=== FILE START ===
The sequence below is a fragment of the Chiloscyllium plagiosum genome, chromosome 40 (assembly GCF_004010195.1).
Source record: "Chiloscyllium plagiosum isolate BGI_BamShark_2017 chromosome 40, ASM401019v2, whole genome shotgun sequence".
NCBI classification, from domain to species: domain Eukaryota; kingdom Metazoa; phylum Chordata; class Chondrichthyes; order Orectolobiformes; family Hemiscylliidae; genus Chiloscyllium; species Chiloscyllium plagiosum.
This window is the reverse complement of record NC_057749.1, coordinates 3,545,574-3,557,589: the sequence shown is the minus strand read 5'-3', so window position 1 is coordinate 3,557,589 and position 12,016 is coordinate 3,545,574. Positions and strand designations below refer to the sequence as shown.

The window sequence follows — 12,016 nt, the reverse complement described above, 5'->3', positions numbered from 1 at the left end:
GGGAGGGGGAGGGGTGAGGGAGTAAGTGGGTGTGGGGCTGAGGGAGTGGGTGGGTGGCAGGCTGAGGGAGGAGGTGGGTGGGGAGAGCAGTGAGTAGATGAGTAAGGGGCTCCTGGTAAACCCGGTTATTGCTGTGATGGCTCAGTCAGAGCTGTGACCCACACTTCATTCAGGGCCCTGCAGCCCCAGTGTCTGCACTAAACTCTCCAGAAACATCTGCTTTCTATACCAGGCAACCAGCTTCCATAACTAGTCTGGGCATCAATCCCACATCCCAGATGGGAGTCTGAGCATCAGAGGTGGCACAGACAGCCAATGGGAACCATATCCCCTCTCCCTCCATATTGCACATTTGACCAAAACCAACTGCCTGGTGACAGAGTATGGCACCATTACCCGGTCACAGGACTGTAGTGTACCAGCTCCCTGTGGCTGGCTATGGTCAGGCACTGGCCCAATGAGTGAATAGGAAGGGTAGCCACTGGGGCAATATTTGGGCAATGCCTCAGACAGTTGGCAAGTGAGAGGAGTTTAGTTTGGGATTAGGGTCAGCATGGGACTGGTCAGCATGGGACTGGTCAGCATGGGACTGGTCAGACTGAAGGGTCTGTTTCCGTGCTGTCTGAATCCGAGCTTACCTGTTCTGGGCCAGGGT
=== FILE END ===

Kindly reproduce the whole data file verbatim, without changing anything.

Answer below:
The sequence below is a fragment of the Chiloscyllium plagiosum genome, chromosome 40 (assembly GCF_004010195.1).
Source record: "Chiloscyllium plagiosum isolate BGI_BamShark_2017 chromosome 40, ASM401019v2, whole genome shotgun sequence".
NCBI classification, from domain to species: domain Eukaryota; kingdom Metazoa; phylum Chordata; class Chondrichthyes; order Orectolobiformes; family Hemiscylliidae; genus Chiloscyllium; species Chiloscyllium plagiosum.
This window is the reverse complement of record NC_057749.1, coordinates 3,545,574-3,557,589: the sequence shown is the minus strand read 5'-3', so window position 1 is coordinate 3,557,589 and position 12,016 is coordinate 3,545,574. Positions and strand designations below refer to the sequence as shown.

The window sequence follows — 12,016 nt, the reverse complement described above, 5'->3', positions numbered from 1 at the left end:
GGGAGGGGGAGGGGTGAGGGAGTAAGTGGGTGTGGGGCTGAGGGAGTGGGTGGGTGGCAGGCTGAGGGAGGAGGTGGGTGGGGAGAGCAGTGAGTAGATGAGTAAGGGGCTCCTGGTAAACCCGGTTATTGCTGTGATGGCTCAGTCAGAGCTGTGACCCACACTTCATTCAGGGCCCTGCAGCCCCAGTGTCTGCACTAAACTCTCCAGAAACATCTGCTTTCTATACCAGGCAACCAGCTTCCATAACTAGTCTGGGCATCAATCCCACATCCCAGATGGGAGTCTGAGCATCAGAGGTGGCACAGACAGCCAATGGGAACCATATCCCCTCTCCCTCCATATTGCACATTTGACCAAAACCAACTGCCTGGTGACAGAGTATGGCACCATTACCCGGTCACAGGACTGTAGTGTACCAGCTCCCTGTGGCTGGCTATGGTCAGGCACTGGCCCAATGAGTGAATAGGAAGGGTAGCCACTGGGGCAATATTTGGGCAATGCCTCAGACAGTTGGCAAGTGAGAGGAGTTTAGTTTGGGATTAGGGTCAGCATGGGACTGGTCAGCATGGGACTGGTCAGCATGGGACTGGTCAGACTGAAGGGTCTGTTTCCGTGCTGTCTGAATCCGAGCTTACCTGTTCTGGGCCAGGGT